The president of Turkmenistan enjoyed another Idi Amin moment this week.
One memorable highlight of Barbet Schroeder’s 1974 documentary about the notorious Ugandan dictator sees Amin challenging his minions to a swimming race. Predictably enough, despite failing to swim in a straight line, Amin easily beats his accommodating minions.
There were shades of that scene on November 14 as Gurbanguly Berdimuhamedov joined members of his cabinet in kicking about a ball on a futsal pitch in the city of Turkmenbashi. The 64-year-old leader is nobody’s idea of a soccer maestro, but his feeble punts toward goal nevertheless managed on several occasions to crawl into the back of the net. None of the ministers were foolish enough to try and challenge Berdimuhamedov.
Berdimuhamedov scores. See it as a gif.
If only everything were that easy.
Vienna-based news website Chronicles of Turkmenistan noted in a report published on November 12 that the population’s spending power has deteriorated so badly that stores often have trouble selling perishable foodstuffs before the expiration date. Shop owners quietly sell expired items like butter and yoghurt at slashed prices to acquaintances to avoid health inspectors coming around to fine them.
The website claims in the same article that some people have taken to pilfering metal fences erected around graves from a cemetery in the capital, Ashgabat, to resell for scrap.
The government appears intent on spending its way out of this general malaise. The freshly approved budget for 2022 envisions expenditures of 85.6bn manat ($24.5bn at the official exchange rate; around $3.7bn at the current black market rate). The figure earmarked for 2021 was 79.5bn manat ($1.bn at the official rate), less than what is being set aside for next year.
A sizeable chunk of government spending ostensibly goes toward public works projects, like the infectious diseases hospital inaugurated in Turkmenbashi on November 10 by Berdimuhamedov’s son and presumed successor, Serdar, the deputy prime minister with the portfolio for economic affairs, banking and liaising with international financial institutions.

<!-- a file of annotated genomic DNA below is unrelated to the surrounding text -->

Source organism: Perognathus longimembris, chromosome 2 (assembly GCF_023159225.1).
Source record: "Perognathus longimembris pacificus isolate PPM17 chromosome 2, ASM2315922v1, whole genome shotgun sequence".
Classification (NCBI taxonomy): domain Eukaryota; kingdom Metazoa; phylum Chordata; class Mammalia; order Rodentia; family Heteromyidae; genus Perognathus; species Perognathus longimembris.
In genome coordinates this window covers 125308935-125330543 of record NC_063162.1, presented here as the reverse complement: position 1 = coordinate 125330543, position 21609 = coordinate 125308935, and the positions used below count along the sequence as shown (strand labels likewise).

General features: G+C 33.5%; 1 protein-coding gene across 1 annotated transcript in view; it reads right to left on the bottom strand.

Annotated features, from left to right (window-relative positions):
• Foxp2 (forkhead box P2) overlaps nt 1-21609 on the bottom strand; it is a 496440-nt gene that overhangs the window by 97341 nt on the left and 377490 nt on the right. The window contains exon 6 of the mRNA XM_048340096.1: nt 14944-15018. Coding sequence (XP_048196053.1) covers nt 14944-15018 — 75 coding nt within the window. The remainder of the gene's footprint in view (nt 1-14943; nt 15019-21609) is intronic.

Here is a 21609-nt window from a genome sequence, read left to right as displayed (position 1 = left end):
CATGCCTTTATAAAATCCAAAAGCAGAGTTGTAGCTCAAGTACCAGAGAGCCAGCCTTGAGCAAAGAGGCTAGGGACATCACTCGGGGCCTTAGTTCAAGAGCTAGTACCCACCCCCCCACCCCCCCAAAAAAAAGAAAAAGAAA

An air of cruel irony hung over the ribbon-cutting given that Turkmenistan refuses to acknowledge that it has recorded a single case of the most notorious virus of our times: COVID-19. Serdar Berdimuhamedov was still moved to say in a speech that the fact of the hospital’s construction served as evidence of “the great care demonstrated by the Turkmen leader for the health of the nation.”
The World Health Organization (WHO) has readily abetted Turkmenistan in sticking to its coronavirus lie and its Europe regional director, Hans Kluge, even took time out of his schedule to attend the opening of the hospital via videoconference. State media cited Kluge as hailing the safety and reliability of Turkmen medical infrastructure.
As Saglyk, a nongovernmental group that uses online resources to spread information about health awareness to Turkmen speakers, has noted, however, it was back in August 2020 that the WHO was promising to help Turkmenistan implement an independent COVID-19 testing programme.
“This was the only and the most meaningful promise to the Turkmen public during the whole pandemic. Its fate is still unknown,” Saglyk ruefully observed in a tweet.